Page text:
outbrain

CARS program poses challenge to auto firms

By Charles Buban June 15,2015
PRESIDENT Aquino briefly discussed EO 182 during a meeting with Japanese business executives in his recent Japan visit. Malacañang photo

PRESIDENT Aquino briefly discussed EO 182 during a meeting with Japanese business executives in his recent Japan visit. Malacañang photo

THERE are two ways to look at the newly minted Philippine automotive industry plan.

One is that it will now enable the participating carmakers to expand their local manufacturing capabilities and improve their vehicle models’ cost competitiveness.

The other is that Executive Order No. 182, or the Comprehensive Automotive Resurgence Strategy (CARS) program, somehow puts the proverbial cart before the horse: How can it entice a participating carmaker to produce the minimum target of 200,000 units of one model within six years (roughly 33,333 units a year) when the local motoring industry has just breached the 200,000-unit level (sold 234,747 units) last year?

Robust domestic demand would be very important to the Philippines for it to attain its dream of becoming one of the largest auto producers in Southeast Asia.

Currently, the Philippines takes the backseat when it comes to vehicle production versus Southeast Asia’s car-making counterparts like Indonesia (sold 1.2 million units domestically, which is in fact down 2 percent from 2013), Thailand (sold 881,832 units domestically, down 34 percent from 2013 due  to falling car sales and political uncertainty) and Malaysia (sold 666,465 units domestically, up 2 percent).

It is also interesting to note that in addition to its policies on tax reduction (culled from Thailand’s Board of Investment website), the Thai government offers nontax incentives to manufacturers of vehicles and vehicle parts, and for automotive research and development and testing.

These include land ownership rights for foreign investors, permission to bring in foreign experts and technicians, and work permit and visa facilitation for expats.

The Thai government also does not impose export requirements, local content requirements, location requirements or foreign equity restrictions on manufacturers. Additionally, it also extends an incentive to lower the power bills of companies involved in car manufacturing, beside the usual tax incentives.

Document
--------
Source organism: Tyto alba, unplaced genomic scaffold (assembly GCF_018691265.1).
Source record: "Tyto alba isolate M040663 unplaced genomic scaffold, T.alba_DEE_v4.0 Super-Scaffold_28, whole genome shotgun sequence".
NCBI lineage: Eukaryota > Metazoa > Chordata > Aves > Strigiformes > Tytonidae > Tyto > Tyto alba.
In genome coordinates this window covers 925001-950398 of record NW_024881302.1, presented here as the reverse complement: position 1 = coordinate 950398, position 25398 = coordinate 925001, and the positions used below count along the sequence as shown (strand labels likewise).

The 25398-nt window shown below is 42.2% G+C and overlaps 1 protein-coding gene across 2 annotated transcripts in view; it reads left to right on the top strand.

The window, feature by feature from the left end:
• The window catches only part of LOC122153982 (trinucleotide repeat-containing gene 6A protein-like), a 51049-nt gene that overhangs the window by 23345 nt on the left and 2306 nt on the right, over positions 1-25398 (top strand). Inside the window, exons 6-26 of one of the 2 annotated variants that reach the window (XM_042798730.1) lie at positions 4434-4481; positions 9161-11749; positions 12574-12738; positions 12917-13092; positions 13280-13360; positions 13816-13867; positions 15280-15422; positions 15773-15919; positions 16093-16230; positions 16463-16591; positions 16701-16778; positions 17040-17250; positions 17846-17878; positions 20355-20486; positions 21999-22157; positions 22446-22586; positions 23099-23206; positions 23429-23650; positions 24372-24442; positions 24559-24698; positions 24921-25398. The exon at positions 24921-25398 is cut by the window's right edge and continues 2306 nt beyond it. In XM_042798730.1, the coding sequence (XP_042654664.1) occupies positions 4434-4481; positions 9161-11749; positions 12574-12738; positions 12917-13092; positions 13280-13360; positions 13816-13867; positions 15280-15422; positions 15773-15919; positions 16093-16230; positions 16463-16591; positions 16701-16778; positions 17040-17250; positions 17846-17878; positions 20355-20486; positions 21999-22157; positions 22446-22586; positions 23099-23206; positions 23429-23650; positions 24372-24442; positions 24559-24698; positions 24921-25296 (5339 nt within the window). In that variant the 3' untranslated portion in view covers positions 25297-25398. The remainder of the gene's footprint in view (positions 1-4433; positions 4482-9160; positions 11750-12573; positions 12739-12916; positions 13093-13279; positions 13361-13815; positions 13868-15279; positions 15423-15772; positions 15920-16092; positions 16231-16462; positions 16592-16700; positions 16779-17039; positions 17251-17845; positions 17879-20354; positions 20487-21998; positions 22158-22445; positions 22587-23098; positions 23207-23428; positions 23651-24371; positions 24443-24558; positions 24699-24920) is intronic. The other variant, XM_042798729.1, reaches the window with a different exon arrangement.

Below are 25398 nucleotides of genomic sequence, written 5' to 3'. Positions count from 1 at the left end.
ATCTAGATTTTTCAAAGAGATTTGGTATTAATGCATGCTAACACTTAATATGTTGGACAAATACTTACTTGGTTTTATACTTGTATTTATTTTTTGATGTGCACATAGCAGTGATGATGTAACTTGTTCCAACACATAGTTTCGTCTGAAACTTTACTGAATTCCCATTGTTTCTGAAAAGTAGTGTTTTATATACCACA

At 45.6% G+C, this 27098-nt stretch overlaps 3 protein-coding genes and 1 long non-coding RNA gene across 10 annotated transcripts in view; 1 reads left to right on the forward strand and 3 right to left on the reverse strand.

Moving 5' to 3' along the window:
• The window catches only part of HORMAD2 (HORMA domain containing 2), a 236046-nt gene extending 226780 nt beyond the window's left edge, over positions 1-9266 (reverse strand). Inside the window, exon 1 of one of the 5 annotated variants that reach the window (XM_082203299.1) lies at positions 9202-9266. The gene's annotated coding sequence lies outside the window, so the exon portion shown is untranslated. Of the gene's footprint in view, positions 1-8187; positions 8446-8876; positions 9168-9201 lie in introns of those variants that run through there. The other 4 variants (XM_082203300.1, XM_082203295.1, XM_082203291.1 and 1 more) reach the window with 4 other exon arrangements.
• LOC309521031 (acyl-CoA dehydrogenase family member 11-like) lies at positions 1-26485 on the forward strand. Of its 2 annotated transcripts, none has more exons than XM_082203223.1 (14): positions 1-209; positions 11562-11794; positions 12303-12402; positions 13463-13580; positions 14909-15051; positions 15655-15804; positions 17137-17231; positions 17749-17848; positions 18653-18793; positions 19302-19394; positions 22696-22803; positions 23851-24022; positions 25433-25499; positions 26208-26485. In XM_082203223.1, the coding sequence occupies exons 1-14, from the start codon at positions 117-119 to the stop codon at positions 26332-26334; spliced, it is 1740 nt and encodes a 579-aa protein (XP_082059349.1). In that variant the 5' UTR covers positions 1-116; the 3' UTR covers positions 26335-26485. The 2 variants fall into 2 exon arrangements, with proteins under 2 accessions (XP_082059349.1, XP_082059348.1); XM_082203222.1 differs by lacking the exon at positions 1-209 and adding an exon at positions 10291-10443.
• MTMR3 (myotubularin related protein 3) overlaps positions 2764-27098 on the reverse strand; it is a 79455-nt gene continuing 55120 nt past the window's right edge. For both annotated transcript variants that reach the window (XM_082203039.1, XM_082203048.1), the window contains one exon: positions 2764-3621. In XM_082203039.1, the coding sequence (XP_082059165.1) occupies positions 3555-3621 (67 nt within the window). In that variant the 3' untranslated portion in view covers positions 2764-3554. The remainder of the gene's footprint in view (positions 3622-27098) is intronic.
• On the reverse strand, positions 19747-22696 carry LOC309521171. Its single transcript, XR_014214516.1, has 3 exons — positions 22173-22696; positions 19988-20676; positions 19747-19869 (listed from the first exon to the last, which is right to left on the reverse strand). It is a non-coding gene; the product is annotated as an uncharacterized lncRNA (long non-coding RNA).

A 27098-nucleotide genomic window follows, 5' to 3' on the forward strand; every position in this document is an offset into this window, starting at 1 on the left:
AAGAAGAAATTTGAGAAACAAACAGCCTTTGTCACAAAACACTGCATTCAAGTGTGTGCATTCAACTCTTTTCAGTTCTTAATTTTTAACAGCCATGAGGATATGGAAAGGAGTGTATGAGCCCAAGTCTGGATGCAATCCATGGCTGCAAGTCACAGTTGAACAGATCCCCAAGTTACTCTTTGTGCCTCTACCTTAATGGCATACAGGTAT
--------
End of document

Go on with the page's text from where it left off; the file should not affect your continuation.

In contrast, power rates in the Philippines remain high, compared with those of its Southeast Asian counterparts.

Crafting a solution

With the Philippines’ annual vehicle production barely growing at around 80,000 (88,845 in 2014), which means more than 60 percent of the vehicles sold here are completely built-up imported models, the Aquino government decided it’s high time to ramp up domestic production by signing EO 182, or the CARS program, on May 29.

The CARS program will grant P4.5 billion in annual tax incentives for six years, or a total of P27 billion ($600 million) over a six-year period, to the three qualified participating carmakers.

“The CARS program is limited to the manufacture of three models that are either not currently manufactured in the Philippines or if it’s manufactured here, should be a full model change of the nameplate. Moreover, EO 182 is not specific whether the model should be a compact hatch, an SUV or a sedan. It could be any model that qualified participating car makers will enroll,” explained Rommel Gutierrez, president of the Chamber of Automotive Manufacturers Association of the Philippines Inc. (Campi).

The qualified participating carmaker should be able to produce at least 200,000 units of that approved model over a maximum period of six years, or an average of 33,333 vehicles a year.

Challenge and opportunity